Discussion in 'Accreditation Discussions (RA, DETC, state approva' started by galanga, Oct 11, 2005.
Degree of doubt for Bertie's boffin, Donal Lynch, The Irish Independent, October 9, 2005.
Stanford in the Ivy League? What an insult. Stanford claim the most successful intercollegiate athletic program in the country. http://www.stanford.edu/home/athletics/
A couple of other less frivolous points should probably be made:
Pacific Western is not "fake."
McSweeney has had an illustrious career as a scientific administrator. So his credentials for the job are not really in question.
I'm pleased to see this case arise. Should make an interesting litmus test. Everyone should be required to state their views!
I have heard, in certain New England circles, Stanford referred to as the "Cornell of the West."
look at this
See this news story: http://kvoa.com/Global/story.asp?S=2578367&nav=HMO5TF68
oxpecker: "Pacific Western is not 'fake.'"
Bear: Is 'fake' different from fake? Is 'fake' more fake or less fake than fake, or fake or fake or fake
When the American Journal television program did a long story on Pacific Western roughly ten years ago, they showed their undercover reporter getting a degree (don't recall if it was Master's or Doctorate) in nine days from initial application to receiving diploma.
The key facts, as they appear to me, are as follows:
(1) McSweeney’s PhD degree in biotechnology & biochemistry was legally obtained from an institution that was approved to offer such degrees by the State of California.
(2) The level of effort and original research required to obtain his PhD degree were grossly substandard relative to the level of effort and research required at accredited PhD programs.
My opinions, based on these facts:
(1) McSweeney has the right to tell others that he holds a Pacific Western PhD degree. It is, after all, the truth.
(2) But others have the right to ridicule his degree. The fact that it is legal does not automatically mean that it merits respect.
I think Oregon’s current law gets it right. If you hold a legal, but unaccredited degree, then you can advertise it -- but only if you acknowledge that it is unaccredited. McSweeney should have candidly acknowleged the unaccredited status of his degree when he started the job; if he had done so, it would probably not be an issue today.
Caldog, that's what's happening. He claimed it, now he's being ridiculed. Rightly so. But you're wrong about PWU's legal status. It was never approved to award such a degree.
Just because the degree is legal doesn't make it real. The rest of the world outside our little enclave expects degrees to come from recgonized institutions. But schools like Pacific Western aren't recognized by the rest of the educational community.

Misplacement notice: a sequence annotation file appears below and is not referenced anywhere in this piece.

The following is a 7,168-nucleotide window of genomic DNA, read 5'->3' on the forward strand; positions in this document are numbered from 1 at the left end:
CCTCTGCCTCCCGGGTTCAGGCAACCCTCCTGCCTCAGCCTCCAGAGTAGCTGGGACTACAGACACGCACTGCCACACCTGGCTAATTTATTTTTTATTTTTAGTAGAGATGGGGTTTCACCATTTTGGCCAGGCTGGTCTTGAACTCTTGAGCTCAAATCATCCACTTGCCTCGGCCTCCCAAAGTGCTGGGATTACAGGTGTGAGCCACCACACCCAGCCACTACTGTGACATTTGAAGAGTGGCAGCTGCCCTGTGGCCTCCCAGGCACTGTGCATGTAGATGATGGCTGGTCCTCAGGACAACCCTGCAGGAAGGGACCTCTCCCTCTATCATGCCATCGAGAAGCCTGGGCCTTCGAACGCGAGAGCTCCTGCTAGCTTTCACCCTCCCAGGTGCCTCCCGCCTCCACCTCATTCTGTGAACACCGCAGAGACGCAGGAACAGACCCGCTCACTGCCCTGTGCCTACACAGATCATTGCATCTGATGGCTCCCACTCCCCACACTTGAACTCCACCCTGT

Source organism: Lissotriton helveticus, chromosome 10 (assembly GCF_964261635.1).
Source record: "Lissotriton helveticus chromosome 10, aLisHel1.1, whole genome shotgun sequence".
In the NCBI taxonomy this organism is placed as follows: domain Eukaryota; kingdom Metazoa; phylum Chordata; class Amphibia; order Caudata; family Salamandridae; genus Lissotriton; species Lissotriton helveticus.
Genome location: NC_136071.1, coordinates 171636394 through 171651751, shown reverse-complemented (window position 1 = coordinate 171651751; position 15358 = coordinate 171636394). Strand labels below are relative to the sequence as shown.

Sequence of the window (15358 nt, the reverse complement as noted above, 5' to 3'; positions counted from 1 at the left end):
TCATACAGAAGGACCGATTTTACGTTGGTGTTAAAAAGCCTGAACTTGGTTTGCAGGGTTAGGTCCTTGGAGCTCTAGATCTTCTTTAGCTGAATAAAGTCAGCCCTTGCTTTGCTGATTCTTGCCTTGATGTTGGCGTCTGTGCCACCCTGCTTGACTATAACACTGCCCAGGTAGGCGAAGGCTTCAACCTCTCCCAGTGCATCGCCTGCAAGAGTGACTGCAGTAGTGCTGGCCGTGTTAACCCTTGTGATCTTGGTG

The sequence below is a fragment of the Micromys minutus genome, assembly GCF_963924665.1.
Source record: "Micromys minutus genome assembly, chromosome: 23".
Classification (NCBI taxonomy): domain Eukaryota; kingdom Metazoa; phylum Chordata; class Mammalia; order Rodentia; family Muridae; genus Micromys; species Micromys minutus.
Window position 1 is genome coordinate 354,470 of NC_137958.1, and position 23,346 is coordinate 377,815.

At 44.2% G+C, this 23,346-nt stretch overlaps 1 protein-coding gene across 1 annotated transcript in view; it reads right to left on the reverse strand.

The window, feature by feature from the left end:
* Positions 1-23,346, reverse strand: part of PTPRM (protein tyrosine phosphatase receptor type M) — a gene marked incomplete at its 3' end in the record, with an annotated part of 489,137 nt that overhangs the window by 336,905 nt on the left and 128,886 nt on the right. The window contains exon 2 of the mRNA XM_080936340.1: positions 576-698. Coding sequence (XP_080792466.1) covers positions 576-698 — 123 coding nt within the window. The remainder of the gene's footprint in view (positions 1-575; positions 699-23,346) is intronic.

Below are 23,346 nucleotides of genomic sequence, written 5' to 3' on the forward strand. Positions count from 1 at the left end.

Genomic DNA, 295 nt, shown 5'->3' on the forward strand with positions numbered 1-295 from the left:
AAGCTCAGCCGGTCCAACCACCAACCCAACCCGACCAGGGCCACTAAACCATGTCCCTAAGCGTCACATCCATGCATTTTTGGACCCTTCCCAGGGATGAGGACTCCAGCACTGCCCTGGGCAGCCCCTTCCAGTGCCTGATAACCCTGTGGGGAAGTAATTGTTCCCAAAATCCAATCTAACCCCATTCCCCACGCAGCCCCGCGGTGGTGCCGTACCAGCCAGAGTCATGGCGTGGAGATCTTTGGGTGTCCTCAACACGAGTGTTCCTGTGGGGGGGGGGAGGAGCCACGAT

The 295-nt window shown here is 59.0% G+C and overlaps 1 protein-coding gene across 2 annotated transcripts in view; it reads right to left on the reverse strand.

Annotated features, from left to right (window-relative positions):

This is just another example demonstrating that the main factor in the utility of these degrees is that most (or all) people don't know the true nature of them. When they find out, ka-boom.
By the way, Pacific Western was never "approved" to award such degrees. There was a time when they were "authorized" to do so, but never "approved." (There is no longer an "authorized" category, and PWU has been approved to award degrees in California in only one discipline.)
A degree is supposed to represent something. Many people feel a degree from an unrecognized school fails in that regard and, thus, is deceptive. I'm not saying that, but a lot of other people sure are about this guy.
I don't disagree with your comments but would like to know why grads can get educational credit for Calif. licensing exams if this is the case.
I think the state of California plays no small part in this deception by allowing this to happen. It is then not unreasonable for someone to believe that Cal approved DL schools are a credible option.
Rich makes a valid point about PWU not been 'approved' to issue the degree in question.
However, maybe the degree was issued from their Hawaiii 'campus' if that is still operational. In that case, it could at least be regarded as a State 'tolerated' degree.
But I think Rich's blanket comment about unaccredited schools was a bit 'rich', especially given his own involvement in such institutions and programs over the years.